Someone has to tell you this, and obviously you were never told this as a child, so I will be the one to say it: You are wrong. Some families can’t afford to buy a house, but they can rent houses or apartments. This is not an emergency issue that has to be discussed a second time. It’s not like the shidduch crisis (which I have my own opinions about). Goodbye to those of you who choose to move. No one is running after you with a pitchfork. It’s your choice, so don’t blame your financial situation on the price of houses or the neighborhood.

Moshe Eliav


My quick response: Moshe, every article that I write is an opinion piece. How many times have I said that it doesn’t matter if people agree or disagree with me. Everyone is entitled to his or her own opinion. And if I may respectfully correct you: You, sir, are the wrong one. There is no right or wrong in a subjective matter. There’s a right and wrong in math and science, because it can be proven, so don’t tell me 1+1=5. True, no mob of villagers is chasing me or anyone out, but the prices make it very difficult to buy a house. I don’t want my children growing up in our 825-square-foot apartment. They should have room to run and a room to make their own.

Dear Goldy:

Goodbye, farewell. Don’t let the door hit you on the way out.

No Signature Was Provided


My quick response: I’d love to say goodbye to you and wish you well when the time is right, but you seemed to have left out your name. They are brave people who can send in their opinions without attaching their names to them.

Dear Goldy:

Unfortunately, I am not like you. I will not go against the crowd. Does that make me a coward? Maybe. But I like the peace – between my husband and me and with my friends. I’ll do whatever I can to avoid an argument. I wish I had the courage like you do, to write about a topic you know is going to receive lots of backlash. I agree with you. I’ve watched friends and family move away for different reasons, but one main one was the price of houses. Please do not let the nasty emails that people will write you affect your writing or who you are as a person.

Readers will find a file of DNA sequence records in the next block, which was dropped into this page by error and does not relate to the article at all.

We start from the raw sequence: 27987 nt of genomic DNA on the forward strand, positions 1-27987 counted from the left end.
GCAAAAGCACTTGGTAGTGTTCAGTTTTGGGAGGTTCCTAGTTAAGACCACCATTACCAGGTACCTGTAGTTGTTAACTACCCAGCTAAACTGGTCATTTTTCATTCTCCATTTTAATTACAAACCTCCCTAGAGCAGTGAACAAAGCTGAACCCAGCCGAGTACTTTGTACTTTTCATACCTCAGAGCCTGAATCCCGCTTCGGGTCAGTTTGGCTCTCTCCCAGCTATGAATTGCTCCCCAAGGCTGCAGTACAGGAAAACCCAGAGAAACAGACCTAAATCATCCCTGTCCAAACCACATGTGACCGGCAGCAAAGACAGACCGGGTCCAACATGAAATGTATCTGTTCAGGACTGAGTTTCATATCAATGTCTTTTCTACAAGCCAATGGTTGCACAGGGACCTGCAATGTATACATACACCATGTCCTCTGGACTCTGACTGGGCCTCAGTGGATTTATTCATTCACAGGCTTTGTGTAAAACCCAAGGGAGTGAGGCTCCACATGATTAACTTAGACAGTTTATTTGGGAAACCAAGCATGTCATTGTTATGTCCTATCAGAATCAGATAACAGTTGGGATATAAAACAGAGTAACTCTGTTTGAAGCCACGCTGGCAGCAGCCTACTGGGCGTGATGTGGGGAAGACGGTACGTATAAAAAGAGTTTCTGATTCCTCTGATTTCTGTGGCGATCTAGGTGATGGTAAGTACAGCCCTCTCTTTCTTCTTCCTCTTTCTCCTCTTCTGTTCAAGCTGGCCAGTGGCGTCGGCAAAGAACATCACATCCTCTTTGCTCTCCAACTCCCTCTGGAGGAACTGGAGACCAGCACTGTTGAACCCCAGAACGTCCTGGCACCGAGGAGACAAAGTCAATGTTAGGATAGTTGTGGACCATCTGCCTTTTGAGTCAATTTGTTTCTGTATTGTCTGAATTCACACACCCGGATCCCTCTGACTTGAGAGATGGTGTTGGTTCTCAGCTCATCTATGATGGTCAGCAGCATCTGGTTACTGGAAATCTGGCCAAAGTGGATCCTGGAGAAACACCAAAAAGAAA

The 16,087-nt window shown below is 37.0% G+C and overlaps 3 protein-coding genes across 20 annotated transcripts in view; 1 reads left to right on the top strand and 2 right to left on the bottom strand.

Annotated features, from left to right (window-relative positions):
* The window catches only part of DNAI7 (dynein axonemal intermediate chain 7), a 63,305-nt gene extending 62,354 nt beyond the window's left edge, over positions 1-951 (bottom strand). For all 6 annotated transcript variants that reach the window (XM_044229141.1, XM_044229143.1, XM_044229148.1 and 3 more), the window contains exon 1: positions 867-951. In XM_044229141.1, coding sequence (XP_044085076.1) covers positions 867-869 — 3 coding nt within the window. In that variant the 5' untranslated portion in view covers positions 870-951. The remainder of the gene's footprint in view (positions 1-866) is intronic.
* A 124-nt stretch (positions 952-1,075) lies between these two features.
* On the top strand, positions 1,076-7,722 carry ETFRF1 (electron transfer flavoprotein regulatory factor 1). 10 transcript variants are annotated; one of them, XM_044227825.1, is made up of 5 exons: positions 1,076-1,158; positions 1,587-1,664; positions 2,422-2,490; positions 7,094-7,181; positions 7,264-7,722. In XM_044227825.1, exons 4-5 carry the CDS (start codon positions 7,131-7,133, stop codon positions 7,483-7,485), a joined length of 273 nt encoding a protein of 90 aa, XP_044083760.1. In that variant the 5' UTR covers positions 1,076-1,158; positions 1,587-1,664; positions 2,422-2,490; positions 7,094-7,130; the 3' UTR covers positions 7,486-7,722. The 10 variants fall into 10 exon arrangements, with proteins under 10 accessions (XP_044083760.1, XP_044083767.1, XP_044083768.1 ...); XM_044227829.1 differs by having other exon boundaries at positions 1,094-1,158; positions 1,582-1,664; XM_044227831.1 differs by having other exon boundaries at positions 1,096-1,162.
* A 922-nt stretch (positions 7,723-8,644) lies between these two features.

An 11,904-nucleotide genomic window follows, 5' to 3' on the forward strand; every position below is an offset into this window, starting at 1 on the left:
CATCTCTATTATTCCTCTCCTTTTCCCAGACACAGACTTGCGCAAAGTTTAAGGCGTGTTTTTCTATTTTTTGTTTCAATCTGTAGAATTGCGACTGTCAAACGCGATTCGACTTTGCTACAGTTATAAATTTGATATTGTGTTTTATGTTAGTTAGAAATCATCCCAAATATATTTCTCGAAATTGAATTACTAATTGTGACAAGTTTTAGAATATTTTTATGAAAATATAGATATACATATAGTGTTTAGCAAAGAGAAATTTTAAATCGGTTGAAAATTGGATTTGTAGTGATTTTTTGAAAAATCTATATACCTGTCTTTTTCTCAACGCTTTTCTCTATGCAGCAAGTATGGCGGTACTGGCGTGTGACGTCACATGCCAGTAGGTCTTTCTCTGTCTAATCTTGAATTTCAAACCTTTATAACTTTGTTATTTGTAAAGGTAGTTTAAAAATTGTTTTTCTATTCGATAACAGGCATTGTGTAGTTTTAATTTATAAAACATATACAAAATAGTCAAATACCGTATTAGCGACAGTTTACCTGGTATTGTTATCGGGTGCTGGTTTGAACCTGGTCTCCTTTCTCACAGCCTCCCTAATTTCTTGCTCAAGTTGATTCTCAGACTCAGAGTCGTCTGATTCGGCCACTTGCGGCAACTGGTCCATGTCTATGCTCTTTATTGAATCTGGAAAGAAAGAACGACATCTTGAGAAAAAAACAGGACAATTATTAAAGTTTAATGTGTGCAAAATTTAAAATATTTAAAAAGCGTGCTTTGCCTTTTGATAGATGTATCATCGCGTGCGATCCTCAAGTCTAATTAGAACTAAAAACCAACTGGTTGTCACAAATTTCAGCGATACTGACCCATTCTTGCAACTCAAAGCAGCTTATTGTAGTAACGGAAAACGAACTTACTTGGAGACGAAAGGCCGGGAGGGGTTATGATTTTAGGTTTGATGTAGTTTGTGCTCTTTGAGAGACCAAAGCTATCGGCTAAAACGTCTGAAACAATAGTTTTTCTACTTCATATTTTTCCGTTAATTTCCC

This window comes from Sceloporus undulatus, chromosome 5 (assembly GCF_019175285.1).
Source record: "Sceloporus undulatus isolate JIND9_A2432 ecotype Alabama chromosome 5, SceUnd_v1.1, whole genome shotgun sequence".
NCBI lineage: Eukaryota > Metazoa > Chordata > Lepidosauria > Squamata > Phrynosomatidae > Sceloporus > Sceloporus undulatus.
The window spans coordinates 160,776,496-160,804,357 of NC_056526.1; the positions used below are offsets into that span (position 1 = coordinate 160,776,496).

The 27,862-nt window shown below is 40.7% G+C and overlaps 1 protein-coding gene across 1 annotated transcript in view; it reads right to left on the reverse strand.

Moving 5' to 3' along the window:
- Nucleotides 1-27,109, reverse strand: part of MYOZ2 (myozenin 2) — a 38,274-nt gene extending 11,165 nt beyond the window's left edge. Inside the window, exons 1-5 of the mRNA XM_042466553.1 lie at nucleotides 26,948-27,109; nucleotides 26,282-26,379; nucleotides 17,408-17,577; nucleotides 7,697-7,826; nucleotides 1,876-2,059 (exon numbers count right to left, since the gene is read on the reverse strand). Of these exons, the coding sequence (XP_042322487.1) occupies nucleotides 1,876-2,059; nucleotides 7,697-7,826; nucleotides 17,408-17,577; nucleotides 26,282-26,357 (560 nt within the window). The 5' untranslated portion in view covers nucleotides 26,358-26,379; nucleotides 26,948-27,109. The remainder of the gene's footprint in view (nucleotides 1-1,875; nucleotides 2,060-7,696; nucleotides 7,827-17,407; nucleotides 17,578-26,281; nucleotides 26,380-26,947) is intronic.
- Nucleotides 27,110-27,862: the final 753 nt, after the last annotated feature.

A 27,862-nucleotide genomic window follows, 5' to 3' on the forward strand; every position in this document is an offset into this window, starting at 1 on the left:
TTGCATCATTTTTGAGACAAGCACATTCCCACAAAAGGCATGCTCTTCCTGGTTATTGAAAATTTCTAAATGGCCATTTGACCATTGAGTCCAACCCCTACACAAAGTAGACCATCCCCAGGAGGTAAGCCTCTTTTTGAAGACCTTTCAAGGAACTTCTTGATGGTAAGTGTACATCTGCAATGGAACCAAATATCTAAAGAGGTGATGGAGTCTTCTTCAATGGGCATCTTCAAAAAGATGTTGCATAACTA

My quick response: Don’t apologize for going with the crowd and not wanting to cause a ripple by swimming upstream. It’s not for everyone. Peace is important. Peace in relationships is very important. I hope you don’t just go with the flow with everything, and you do get a chance to let people hear what Atara has to say.


TEXT: Here you go again. The corner of shul that I sit in wasn’t davening with kavanah but speaking about your article. Maybe you should stop with the controversial topics.

writer unknown, just a phone number


My quick response: Some may not think this topic is controversial and some may choose to discuss the article after they finish davening. I can’t be responsible for other people and their davening (except my daughters).


TEXT: Great article.

My quick response: Thank you.


TEXT: Sometimes life is fair, but mostly it isn’t. This is one of those instances where it doesn’t seem fair. Prices are jacked up, but salaries aren’t. Many of us – more than you may think – share your opinion. Great article.


My quick response: Yes, plenty is not fair, but Hashem has His plan. Thank you.


TEXT: In the last year, three houses on my block went up for sale for three-quarters of a million dollars. If I was in my 30s with young children, I’d never be able to afford it, plus the cost of living here. You are right: Younger people are leaving by the droves and older people are downsizing and getting as much as they can on a house that hasn’t been touched for ages. Gentiles bought two of the houses. No matter where or when you move, keep on writing.


My quick response: Thank you for your kind words. You can’t blame the older generation for trying to get as much as they can for their house if the market is on their side, but yes, it’s sad that many younger families can’t afford the prices. But that only means more frum communities popping up elsewhere and giving us more choices of where we can move.



Hatzlachah to you all!

Goldy Krantz  is an LMSW and a lifelong Queens resident, guest lecturer, and author of the shidduch dating book, The Best of My Worst and children’s book Where Has Zaidy Gone? She can be contacted at This email address is being protected from spambots. You need JavaScript enabled to view it..